All the ingredients for a homemade lobster feast with saffron beurre blanc: sea salt, white wine, shallots, butter and dark red Greek Kozani saffron--and the lobster of course. See the recipe at the end of this post.
You would be forgiven for thinking that B and I ate nothing but lobster in Maine.
That’s not exactly the truth.
Twice we downed bowls of buttery chowder, thick with luscious clams. I loved the spicy cuttlefish at Primo, seared on a plancha and served with harissa, roasted peppers and salty black chickpeas. And one night Serendipity cooked the perfect summer supper of sole in brown butter with capers, boiled Maine new potatoes and the last local strawberries with fresh ricotta.
But as to the lobster, well, we ate it every which way—and we never tired of it.
We began the Week of Eating Lobster with supper at Francine where B’s herb-roasted crustacean came with courgettes, buttermilk potatoes, chanterelles and caramelized garlic. Seven days later we ended it at Hugo’s where we tucked into a creamy lobster risotto studded with Parmesan cubes and flecked with black dehydrated olives. Sorry to say, with all those tasty but competing flavors, the lobster somehow disappeared.
Simple lobster rolls were more to the point. You can find them everywhere, in shacks by the water, at the stand-up counters of roadside trucks, next to piers stacked with traps. Even Linda Bean, of the state’s most famous family, has started a franchise called, yes, Linda Bean’s Perfect Maine Lobster Roll. Prices for the rolls were all over the lot, ranging from $8 to $16—but generally you get what you pay for. Really fresh lobster—and lots of it—with just a whisper of mayo and the right toasted bun naturally costs more.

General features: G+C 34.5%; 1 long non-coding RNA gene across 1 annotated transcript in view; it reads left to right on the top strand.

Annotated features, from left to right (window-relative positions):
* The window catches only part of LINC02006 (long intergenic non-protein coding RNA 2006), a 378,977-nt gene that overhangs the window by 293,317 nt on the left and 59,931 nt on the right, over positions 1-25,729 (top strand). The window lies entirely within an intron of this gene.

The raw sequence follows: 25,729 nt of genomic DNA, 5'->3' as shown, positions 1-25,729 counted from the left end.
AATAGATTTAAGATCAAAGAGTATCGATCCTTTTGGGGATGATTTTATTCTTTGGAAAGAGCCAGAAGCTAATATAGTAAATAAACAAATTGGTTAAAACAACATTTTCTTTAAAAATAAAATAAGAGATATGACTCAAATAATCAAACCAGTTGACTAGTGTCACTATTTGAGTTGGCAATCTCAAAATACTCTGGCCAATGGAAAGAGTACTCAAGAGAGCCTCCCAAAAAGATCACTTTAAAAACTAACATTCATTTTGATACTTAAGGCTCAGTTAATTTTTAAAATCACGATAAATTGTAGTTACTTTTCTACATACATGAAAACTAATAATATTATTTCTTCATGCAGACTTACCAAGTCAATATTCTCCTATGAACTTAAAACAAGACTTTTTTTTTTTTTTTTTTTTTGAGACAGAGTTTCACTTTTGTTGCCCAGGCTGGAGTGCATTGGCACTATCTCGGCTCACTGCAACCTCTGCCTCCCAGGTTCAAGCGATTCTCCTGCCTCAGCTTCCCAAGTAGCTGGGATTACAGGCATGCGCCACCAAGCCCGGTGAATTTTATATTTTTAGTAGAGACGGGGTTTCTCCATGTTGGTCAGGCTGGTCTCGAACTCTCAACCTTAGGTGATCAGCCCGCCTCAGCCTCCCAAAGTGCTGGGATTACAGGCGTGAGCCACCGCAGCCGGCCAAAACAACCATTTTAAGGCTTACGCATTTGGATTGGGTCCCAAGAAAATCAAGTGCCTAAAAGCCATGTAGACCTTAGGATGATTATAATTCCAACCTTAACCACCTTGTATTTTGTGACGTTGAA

Maine lobstermen are still suffering mightily from the economic downturn. In 2008 the Icelandic bank crash shut down Canadian processors which normally handle 70 percent of the state’s lobster catch. This year, boat prices for hard-shelled lobsters have ranged from a low of $3.25 per pound to $4.50, less than most fisherman need to turn a profit. Price manipulation by big dealers is another issue. In Working Waterfront, a trade publication, Sandra Dinsmore writes that “monopoly dealers,” who stocked up at the lower price and held lobsters “in cold-water storage systems or tidal pounds,” flooded the market around Father’s Day “to ensure that Maine fresh-caughts were not cheaper than their pounded product.”
We tried our best to help out.
Just minutes after crossing the Maine state line, our foursome detoured to Chauncey Creek Lobster Pier in Kittery Point, where, shivering at a waterside table, we ate the first of many lobster rolls as other sweater-clad customers motored in by boat and tied up at the dock for lunch—mostly boiled lobster with corn on the cob.